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Tehelka storm rages on

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June 11, 2004 10:06 IST

Can a newspaper, with Rs 3.6 crore (Rs 36 million) contribution from founder- members and subscribers, survive? Running a newspaper, after all, is an expensive business that requires oodles of money.

But Tarun Tejpal, promoter of Agni Media that runs the weekly Tehelka, seems to think so. "We are here to stay," he says, adding, "I am happy with what we are doing and our numbers will climb."

It is another matter though that when the newspaper was launched in January 2004, it started off with a print run of 150,000 copies. This, the media industry sources say, has shrunk to 30,000 within six months.

The company's vice president (marketing) Piyush Sharma, however, says that since the paper is not part of the Audit Bureau of Circulation, there are no certified figures.

"But our circulation has stabilised at about 100,000," he claims. Adds Tejpal: "We launched without a plan. Some correction had to take place."

They feel that the media industry has not been able to digest that Tehelka has been successfully launched without institutional investment, corporate funding or political backing.

It is funded by 209 founder-members who paid Rs 100,000 each for a lifetime subscription to the newspaper. Besides, the paper has managed to enroll 16,000 subscribers.

"It is a good start. By the end of the year our target is 75,000 subscribers," adds Sharma.  Another Rs 20 lakh (Rs 2 million) from 20 lifetime subscribers is in the pipeline, he assures.

UCP Direct, the marketing company hired by Tehelka is also launching its second round of subscription drive. Earlier, it got 122 subscribers contributing Rs 12 lakh (R 1.2 million). "This time our target is to generate Rs 1.5 crore (Rs 15 million)," says UCP's promoter, Raj Bhatia.

The prospects of fresh funds is probably pushing Tehelka to think big. Its future plan includes launching a Hindi edition of the paper to be followed by a Malayalam edition.

As part of its original business plan it will also venture into television, radio and book publishing. The company has already launched the Tehelka Lecture series.

On the marketing side, subscriptions will continue to be the pivotal strategy but it is planning to lure readers with free gifts and negotiating deals with credit card companies, hotels and airlines to push Tehelka among their members.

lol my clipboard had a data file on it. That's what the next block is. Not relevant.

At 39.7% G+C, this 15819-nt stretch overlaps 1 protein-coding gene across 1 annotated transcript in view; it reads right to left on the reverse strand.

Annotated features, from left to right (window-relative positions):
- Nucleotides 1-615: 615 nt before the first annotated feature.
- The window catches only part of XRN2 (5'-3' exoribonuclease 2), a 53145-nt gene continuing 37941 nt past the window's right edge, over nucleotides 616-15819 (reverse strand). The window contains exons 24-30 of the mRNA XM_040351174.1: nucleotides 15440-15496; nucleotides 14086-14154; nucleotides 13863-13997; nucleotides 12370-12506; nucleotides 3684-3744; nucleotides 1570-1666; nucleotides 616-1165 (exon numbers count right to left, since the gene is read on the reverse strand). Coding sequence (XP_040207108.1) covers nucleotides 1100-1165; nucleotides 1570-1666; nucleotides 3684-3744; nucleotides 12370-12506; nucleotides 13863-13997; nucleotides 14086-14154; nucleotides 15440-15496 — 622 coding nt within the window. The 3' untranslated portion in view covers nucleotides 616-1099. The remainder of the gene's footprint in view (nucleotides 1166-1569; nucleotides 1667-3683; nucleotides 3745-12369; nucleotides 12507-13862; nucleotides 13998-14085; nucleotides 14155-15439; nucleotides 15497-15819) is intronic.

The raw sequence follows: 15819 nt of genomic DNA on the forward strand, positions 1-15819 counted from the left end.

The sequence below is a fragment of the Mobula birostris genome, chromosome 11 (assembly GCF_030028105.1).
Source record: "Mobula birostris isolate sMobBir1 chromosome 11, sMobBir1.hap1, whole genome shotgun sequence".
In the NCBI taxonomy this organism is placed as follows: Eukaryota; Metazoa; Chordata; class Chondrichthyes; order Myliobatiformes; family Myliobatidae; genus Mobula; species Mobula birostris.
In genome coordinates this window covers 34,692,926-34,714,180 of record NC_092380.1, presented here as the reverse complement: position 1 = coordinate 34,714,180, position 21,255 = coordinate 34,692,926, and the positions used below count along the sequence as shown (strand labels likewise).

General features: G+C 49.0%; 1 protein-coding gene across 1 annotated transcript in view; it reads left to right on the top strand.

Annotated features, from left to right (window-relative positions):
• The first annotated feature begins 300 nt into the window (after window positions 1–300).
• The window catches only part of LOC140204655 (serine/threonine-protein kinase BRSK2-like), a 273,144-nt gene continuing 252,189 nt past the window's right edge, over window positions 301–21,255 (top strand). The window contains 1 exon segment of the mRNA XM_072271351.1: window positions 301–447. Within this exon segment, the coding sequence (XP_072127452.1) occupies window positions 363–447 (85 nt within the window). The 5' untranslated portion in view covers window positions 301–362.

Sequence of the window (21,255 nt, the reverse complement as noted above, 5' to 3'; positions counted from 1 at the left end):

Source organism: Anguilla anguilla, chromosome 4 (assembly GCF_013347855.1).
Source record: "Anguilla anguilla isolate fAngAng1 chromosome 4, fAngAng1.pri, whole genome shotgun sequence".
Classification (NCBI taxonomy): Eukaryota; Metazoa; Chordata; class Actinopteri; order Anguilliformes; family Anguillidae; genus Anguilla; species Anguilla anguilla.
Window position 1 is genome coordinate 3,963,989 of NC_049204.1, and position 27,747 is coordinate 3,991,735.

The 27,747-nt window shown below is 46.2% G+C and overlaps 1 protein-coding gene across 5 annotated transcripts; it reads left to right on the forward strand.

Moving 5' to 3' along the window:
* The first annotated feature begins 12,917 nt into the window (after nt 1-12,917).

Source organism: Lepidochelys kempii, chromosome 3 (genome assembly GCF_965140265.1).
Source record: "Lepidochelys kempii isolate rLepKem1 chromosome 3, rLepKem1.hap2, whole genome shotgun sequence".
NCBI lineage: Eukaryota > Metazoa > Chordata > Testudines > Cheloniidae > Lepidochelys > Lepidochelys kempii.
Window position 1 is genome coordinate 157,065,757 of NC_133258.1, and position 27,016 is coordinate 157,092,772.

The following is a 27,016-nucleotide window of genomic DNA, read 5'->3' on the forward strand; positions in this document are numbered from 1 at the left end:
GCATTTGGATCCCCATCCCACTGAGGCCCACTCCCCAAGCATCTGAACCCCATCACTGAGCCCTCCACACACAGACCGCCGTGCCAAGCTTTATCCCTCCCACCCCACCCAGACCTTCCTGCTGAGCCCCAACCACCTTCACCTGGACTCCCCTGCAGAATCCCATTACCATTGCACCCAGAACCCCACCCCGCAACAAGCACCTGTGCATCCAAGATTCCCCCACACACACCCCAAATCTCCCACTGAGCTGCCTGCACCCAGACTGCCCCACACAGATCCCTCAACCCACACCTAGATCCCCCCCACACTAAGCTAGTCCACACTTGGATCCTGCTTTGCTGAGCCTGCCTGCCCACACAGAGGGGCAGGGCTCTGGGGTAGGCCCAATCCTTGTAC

Yet doubts about Tehelka's future remain. For starters, publishing industry veterans say that Tehelka's business model is faulty. While the founder members may have made a one-time contribution of over Rs 2 crore (Rs 20 million), the amount cannot run the paper indefinitely.

"We are aware of its limitations and hope to improve our fledgling corporate structure," says Tejpal.

He adds that at the end of the day, it is a business and "we may dilute our equity depending on scale, speed and growth requirements. But we will ensure that editorial control does not slip," he adds.

Currently, the advertising to editorial ratio is very poor. In the 48-page paper there are barely four to five pages of ads. "We are aware that 70-80 per cent revenue should come from advertising and we are working towards that," says Sharma. Fresh, year-long advertising deals are in the pipeline.

Questions have also been raised about content. "The editorial focus is detached from the expectations built in the market," says a consultant who helped launch Tehelka.

The marketing head of a weekly magazine adds that "People expect a 'tehelka' in every issue and lack of it may affect its subscription renewals and sales." Tejpal has an answer: "I've repeatedly said that we are not a bomb factory. But we are still doing investigative stories."

Despite their confidence, Tehelka may need more than a celebrity founder-member list including the likes of Shah Rukh Khan, Aamir Khan and Shabana Azmi to survive.
Shuchi Bansal in New Delhi
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